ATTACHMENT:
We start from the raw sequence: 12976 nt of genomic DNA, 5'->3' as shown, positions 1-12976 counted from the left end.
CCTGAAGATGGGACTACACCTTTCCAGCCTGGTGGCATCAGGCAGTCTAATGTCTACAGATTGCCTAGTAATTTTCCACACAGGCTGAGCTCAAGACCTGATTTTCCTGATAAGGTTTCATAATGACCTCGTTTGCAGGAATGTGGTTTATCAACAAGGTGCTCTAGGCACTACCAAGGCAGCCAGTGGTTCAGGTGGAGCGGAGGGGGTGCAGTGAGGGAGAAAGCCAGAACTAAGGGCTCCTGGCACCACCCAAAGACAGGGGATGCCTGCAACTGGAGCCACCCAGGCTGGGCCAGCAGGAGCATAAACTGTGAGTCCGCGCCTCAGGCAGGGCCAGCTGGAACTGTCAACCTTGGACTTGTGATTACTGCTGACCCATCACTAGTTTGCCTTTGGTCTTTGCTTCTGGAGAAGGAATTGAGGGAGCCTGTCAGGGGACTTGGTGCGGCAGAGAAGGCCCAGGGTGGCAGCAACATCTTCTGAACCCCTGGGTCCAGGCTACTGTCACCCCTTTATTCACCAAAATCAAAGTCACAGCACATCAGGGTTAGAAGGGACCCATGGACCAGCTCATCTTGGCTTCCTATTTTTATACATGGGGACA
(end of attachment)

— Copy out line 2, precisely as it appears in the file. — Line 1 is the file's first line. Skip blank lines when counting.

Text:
CCTGAAGATGGGACTACACCTTTCCAGCCTGGTGGCATCAGGCAGTCTAATGTCTACAGATTGCCTAGTAATTTTCCACACAGGCTGAGCTCAAGACCTGATTTTCCTGATAAGGTTTCATAATGACCTCGTTTGCAGGAATGTGGTTTATCAACAAGGTGCTCTAGGCACTACCAAGGCAGCCAGTGGTTCAGGTGGAGCGGAGGGGGTGCAGTGAGGGAGAAAGCCAGAACTAAGGGCTCCTGGCACCACCCAAAGACAGGGGATGCCTGCAACTGGAGCCACCCAGGCTGGGCCAGCAGGAGCATAAACTGTGAGTCCGCGCCTCAGGCAGGGCCAGCTGGAACTGTCAACCTTGGACTTGTGATTACTGCTGACCCATCACTAGTTTGCCTTTGGTCTTTGCTTCTGGAGAAGGAATTGAGGGAGCCTGTCAGGGGACTTGGTGCGGCAGAGAAGGCCCAGGGTGGCAGCAACATCTTCTGAACCCCTGGGTCCAGGCTACTGTCACCCCTTTATTCACCAAAATCAAAGTCACAGCACATCAGGGTTAGAAGGGACCCATGGACCAGCTCATCTTGGCTTCCTATTTTTATACATGGGGACA